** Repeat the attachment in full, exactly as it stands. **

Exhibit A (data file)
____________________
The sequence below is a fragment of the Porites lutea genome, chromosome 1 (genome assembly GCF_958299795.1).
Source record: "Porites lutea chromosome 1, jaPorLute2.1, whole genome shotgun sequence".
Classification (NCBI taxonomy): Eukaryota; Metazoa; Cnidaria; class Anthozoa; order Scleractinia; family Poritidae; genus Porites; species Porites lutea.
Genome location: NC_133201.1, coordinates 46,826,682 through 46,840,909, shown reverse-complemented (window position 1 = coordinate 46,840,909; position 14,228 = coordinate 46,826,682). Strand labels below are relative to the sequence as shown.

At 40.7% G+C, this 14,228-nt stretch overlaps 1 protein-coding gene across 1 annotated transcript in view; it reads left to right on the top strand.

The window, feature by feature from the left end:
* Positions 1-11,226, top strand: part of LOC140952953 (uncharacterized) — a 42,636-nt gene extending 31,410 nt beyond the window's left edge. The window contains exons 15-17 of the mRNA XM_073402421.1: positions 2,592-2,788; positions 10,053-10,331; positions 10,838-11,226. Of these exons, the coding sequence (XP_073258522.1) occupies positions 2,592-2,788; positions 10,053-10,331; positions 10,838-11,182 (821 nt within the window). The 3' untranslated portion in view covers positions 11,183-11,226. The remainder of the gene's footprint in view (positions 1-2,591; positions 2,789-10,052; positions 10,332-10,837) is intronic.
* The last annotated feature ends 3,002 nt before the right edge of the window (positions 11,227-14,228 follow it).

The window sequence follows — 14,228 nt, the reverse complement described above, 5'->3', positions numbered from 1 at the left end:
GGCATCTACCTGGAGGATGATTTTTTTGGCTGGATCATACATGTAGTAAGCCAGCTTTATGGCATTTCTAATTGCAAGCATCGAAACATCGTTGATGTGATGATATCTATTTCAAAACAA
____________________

The sequence below is a fragment of the Porites lutea genome, chromosome 1 (genome assembly GCF_958299795.1).
Source record: "Porites lutea chromosome 1, jaPorLute2.1, whole genome shotgun sequence".
Classification (NCBI taxonomy): Eukaryota; Metazoa; Cnidaria; class Anthozoa; order Scleractinia; family Poritidae; genus Porites; species Porites lutea.
Genome location: NC_133201.1, coordinates 46,826,682 through 46,840,909, shown reverse-complemented (window position 1 = coordinate 46,840,909; position 14,228 = coordinate 46,826,682). Strand labels below are relative to the sequence as shown.

At 40.7% G+C, this 14,228-nt stretch overlaps 1 protein-coding gene across 1 annotated transcript in view; it reads left to right on the top strand.

The window, feature by feature from the left end:
* Positions 1-11,226, top strand: part of LOC140952953 (uncharacterized) — a 42,636-nt gene extending 31,410 nt beyond the window's left edge. The window contains exons 15-17 of the mRNA XM_073402421.1: positions 2,592-2,788; positions 10,053-10,331; positions 10,838-11,226. Of these exons, the coding sequence (XP_073258522.1) occupies positions 2,592-2,788; positions 10,053-10,331; positions 10,838-11,182 (821 nt within the window). The 3' untranslated portion in view covers positions 11,183-11,226. The remainder of the gene's footprint in view (positions 1-2,591; positions 2,789-10,052; positions 10,332-10,837) is intronic.
* The last annotated feature ends 3,002 nt before the right edge of the window (positions 11,227-14,228 follow it).

The window sequence follows — 14,228 nt, the reverse complement described above, 5'->3', positions numbered from 1 at the left end:
GGCATCTACCTGGAGGATGATTTTTTTGGCTGGATCATACATGTAGTAAGCCAGCTTTATGGCATTTCTAATTGCAAGCATCGAAACATCGTTGATGTGATGATATCTATTTCAAAACAA